Concepts, models and things

This week’s post comes out on Thursday, a tad earlier than the usual Friday or Saturday. Shortly, I will be away… just about to catch the ferry from Newcastle to Amsterdam this afternoon. However, in good academic style, I have been thinking about conceptual models for a while – actually, since-ever posting this rudimentary conceptualisation from 1992 by McClintock.

And suffice it to say, we have moved on from there.

Philosophy and frameworks

Not to keep you waiting, I’ll come straight out with it: the search continues. Due to the subject’s complexity and interdisciplinary nature, there is no agreed conceptual (research) framework or model of travel behaviour that takes account of all ins and outs.

But, to date, there is a multitude of ideas out there how to frame it up (for research). See here for a rather random but illustrative collection: Katja’s Collection of Concepts [pdf]. And perhaps, out of this jamboree a conceptual framework will develop over time. At any rate, what’s happening in the research world looks to be convergent and we can discuss it in November. Let me know what you think.

On the whole, I’d say, it’s a question of degree: researchers seem to struggle to subscribe degrees of influence to internal (human, cognitive, social norms etc) and external (environmental) processes. And who could blame them, (eh, well, us)? As one interacts with the other, it is an entirely philosophical debate as to how much, or little, this mutual shaping is attributed to internal or external forces. It’s a question of how big an arrow is and which directions the arrow(s) point(s) in. The answer you give to that question therefore depends on which ‘conceptual camp’ you (want to) sit in.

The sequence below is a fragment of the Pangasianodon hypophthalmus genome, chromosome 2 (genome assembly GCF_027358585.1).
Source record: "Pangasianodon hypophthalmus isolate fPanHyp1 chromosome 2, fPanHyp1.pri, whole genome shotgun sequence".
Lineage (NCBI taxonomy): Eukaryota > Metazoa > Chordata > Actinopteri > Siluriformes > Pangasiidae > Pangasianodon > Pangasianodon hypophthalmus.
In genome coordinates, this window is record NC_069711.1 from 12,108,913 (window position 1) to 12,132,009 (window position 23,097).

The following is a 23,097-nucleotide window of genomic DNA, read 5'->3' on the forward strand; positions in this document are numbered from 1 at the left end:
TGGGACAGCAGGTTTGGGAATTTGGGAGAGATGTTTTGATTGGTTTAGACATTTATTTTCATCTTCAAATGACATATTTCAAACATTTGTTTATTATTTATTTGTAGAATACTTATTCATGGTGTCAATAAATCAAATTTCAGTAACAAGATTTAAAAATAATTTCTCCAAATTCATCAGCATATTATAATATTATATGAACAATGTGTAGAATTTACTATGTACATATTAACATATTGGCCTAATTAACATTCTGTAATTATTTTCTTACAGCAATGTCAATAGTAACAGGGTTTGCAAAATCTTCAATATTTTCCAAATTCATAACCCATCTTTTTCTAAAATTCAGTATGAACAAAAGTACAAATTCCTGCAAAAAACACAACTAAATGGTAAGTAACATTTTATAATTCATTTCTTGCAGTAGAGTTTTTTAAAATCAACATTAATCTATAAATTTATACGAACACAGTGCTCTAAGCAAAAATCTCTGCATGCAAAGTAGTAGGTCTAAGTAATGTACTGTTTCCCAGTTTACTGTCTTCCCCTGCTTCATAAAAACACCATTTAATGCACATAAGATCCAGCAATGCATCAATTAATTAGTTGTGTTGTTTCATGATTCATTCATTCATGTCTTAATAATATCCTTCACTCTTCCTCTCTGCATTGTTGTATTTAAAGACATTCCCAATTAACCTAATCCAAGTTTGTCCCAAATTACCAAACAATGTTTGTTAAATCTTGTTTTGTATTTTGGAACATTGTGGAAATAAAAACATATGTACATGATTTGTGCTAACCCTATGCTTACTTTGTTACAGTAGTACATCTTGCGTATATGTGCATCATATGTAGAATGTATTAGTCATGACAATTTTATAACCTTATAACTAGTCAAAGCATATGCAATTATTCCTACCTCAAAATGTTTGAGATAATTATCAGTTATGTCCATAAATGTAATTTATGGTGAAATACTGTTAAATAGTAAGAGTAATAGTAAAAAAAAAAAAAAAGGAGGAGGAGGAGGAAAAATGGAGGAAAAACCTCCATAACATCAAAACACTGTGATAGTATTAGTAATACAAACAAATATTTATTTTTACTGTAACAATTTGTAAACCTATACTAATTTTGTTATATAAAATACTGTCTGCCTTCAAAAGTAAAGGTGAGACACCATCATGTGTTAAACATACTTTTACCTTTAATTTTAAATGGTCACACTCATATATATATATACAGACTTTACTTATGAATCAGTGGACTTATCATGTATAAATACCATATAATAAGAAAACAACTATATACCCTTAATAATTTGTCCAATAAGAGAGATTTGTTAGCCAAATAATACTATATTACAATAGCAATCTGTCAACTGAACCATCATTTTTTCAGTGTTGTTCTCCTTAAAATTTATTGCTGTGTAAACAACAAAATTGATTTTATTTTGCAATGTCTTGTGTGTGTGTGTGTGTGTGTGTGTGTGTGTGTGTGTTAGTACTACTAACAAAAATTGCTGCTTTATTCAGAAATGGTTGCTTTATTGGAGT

Framing the debate

For the time being I’ll leave you with Ma et al (2014) who say “the perception of the environment had a direct and significant effect on bicycling behavior, while the direct effect of the objective environment on bicycling behavior became insignificant when controlling for perception”.

The environment is seen through people’s eyes, brains, heads. In short, our perception (and conceptualisation) of the environment dictates the way we interact with it. I’d argue that this is great news and a super starter for ten for someone who wants to investigate public perception to the (familiar and unfamiliar) built environment: changes to the environment can bring about a change in perception with them.

And there probably is a threshold to that too. Little things in their entirety can influence our behaviour and interaction – and little incremental changes to streetscapes may also go totally unnoticed. But we’ve all been there before: when environments are suddenly tremendously different to the one we are familiar with, we’ll scream “Wow, everyone cycles in Amsterdam!”

It appears that I am strangely drawn towards JJ Gibson (affordances), J Jacobs (spatial justice), J Gehl (observations)… the letter J seems operative for some reason. Jovial. Jubilant. Jazzy. Yip, I will get my coat, and  catch my Amsterdam ferry now.


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